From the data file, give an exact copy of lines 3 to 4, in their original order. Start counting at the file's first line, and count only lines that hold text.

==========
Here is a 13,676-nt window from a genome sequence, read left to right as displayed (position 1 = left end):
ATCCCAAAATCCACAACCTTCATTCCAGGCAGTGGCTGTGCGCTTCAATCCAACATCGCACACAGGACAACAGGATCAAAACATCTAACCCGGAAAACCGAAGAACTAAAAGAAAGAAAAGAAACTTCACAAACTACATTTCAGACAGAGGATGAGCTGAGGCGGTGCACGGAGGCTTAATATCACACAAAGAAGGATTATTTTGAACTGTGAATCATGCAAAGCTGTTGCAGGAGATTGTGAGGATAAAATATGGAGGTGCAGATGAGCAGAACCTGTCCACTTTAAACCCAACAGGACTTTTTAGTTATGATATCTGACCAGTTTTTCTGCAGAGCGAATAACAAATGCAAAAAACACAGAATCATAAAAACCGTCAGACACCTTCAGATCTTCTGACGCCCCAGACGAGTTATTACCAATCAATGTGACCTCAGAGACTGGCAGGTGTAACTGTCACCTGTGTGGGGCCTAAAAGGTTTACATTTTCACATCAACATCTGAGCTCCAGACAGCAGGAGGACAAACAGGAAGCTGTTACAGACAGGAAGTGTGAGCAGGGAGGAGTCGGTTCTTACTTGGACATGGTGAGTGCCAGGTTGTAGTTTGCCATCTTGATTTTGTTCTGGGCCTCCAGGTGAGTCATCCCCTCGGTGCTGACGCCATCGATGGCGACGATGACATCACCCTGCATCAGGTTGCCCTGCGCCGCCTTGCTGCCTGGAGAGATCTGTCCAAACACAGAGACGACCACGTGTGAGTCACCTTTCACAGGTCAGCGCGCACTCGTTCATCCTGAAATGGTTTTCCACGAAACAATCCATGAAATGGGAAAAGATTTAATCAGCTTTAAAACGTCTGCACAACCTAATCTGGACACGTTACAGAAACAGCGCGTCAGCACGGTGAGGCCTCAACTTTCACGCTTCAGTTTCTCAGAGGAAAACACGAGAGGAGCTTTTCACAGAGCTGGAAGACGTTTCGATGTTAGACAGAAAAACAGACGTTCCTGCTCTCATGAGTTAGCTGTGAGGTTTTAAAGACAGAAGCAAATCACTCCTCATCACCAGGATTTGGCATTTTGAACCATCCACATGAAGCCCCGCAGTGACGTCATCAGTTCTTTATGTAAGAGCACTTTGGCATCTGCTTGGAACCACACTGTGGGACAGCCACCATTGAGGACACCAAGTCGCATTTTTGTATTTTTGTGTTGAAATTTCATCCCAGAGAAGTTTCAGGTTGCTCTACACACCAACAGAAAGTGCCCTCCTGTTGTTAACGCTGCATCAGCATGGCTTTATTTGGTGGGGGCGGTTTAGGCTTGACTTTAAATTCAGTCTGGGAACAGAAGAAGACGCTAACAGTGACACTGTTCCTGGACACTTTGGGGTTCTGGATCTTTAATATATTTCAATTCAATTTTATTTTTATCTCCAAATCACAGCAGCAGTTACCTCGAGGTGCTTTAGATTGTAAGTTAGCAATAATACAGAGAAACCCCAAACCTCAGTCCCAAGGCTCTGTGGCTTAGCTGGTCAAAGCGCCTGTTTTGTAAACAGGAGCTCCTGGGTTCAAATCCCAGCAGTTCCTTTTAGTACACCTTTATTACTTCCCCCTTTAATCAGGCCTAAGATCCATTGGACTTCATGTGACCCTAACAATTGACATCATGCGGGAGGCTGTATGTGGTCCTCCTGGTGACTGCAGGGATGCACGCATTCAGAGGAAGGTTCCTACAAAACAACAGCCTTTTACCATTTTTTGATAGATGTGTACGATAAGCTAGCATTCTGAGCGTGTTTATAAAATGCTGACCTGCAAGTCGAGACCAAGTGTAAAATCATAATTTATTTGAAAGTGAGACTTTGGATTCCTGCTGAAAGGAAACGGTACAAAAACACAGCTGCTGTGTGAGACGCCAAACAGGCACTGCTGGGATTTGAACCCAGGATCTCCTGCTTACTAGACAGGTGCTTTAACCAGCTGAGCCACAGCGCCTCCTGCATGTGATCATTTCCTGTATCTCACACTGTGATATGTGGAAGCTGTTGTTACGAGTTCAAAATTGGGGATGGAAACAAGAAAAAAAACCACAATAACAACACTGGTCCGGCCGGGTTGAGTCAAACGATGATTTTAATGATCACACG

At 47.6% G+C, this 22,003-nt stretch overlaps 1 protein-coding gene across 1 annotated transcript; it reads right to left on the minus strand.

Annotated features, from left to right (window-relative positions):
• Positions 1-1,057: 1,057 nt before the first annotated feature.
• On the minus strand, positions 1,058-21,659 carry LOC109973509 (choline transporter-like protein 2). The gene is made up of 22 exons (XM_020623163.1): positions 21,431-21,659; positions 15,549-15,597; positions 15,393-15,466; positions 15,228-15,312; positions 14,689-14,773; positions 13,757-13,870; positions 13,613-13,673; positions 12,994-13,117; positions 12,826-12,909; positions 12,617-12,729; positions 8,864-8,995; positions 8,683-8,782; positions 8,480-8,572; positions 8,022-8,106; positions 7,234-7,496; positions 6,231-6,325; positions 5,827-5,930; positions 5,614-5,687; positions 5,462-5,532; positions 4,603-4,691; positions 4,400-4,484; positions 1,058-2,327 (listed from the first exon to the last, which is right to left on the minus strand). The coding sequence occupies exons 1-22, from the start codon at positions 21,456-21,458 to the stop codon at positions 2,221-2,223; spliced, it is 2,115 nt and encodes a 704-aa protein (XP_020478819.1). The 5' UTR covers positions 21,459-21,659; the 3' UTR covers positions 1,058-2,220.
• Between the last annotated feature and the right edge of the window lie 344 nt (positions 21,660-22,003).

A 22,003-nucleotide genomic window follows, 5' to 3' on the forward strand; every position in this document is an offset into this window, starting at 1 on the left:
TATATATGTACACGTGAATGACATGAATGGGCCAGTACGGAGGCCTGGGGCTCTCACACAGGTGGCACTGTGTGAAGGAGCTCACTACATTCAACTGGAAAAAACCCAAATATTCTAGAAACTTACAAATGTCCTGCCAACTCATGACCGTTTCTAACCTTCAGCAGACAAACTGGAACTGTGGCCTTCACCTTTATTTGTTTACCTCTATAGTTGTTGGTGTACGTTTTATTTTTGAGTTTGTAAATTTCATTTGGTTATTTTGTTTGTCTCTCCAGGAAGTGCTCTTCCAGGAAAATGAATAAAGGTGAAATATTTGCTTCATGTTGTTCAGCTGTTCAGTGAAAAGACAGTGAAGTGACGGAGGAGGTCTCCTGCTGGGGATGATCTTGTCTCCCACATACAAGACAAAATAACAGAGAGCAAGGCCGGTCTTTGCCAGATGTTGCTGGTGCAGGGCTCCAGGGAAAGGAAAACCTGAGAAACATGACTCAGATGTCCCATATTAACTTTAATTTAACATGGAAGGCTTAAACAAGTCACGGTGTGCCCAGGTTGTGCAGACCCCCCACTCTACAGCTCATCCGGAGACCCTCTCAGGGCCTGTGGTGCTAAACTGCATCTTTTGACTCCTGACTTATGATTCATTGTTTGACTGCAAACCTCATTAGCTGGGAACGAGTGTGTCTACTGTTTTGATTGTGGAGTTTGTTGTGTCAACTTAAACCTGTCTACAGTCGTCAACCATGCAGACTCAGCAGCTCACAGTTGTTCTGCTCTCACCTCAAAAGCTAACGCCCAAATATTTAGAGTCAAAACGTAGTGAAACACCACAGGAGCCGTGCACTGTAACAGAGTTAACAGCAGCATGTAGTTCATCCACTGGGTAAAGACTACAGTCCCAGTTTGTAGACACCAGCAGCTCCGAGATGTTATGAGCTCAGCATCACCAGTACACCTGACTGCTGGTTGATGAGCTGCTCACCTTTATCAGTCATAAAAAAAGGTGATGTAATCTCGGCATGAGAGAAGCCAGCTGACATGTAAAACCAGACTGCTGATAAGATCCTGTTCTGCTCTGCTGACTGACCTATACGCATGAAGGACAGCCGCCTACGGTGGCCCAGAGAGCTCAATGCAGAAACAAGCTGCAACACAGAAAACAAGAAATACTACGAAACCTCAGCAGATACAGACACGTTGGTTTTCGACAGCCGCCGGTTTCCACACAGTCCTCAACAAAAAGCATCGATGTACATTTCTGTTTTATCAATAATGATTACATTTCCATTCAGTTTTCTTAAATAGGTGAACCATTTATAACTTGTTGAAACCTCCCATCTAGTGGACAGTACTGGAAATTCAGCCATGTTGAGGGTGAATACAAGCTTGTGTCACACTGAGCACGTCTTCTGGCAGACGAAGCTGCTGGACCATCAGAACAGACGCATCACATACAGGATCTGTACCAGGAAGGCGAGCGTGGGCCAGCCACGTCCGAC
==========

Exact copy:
At 47.6% G+C, this 22,003-nt stretch overlaps 1 protein-coding gene across 1 annotated transcript; it reads right to left on the minus strand.

Annotated features, from left to right (window-relative positions):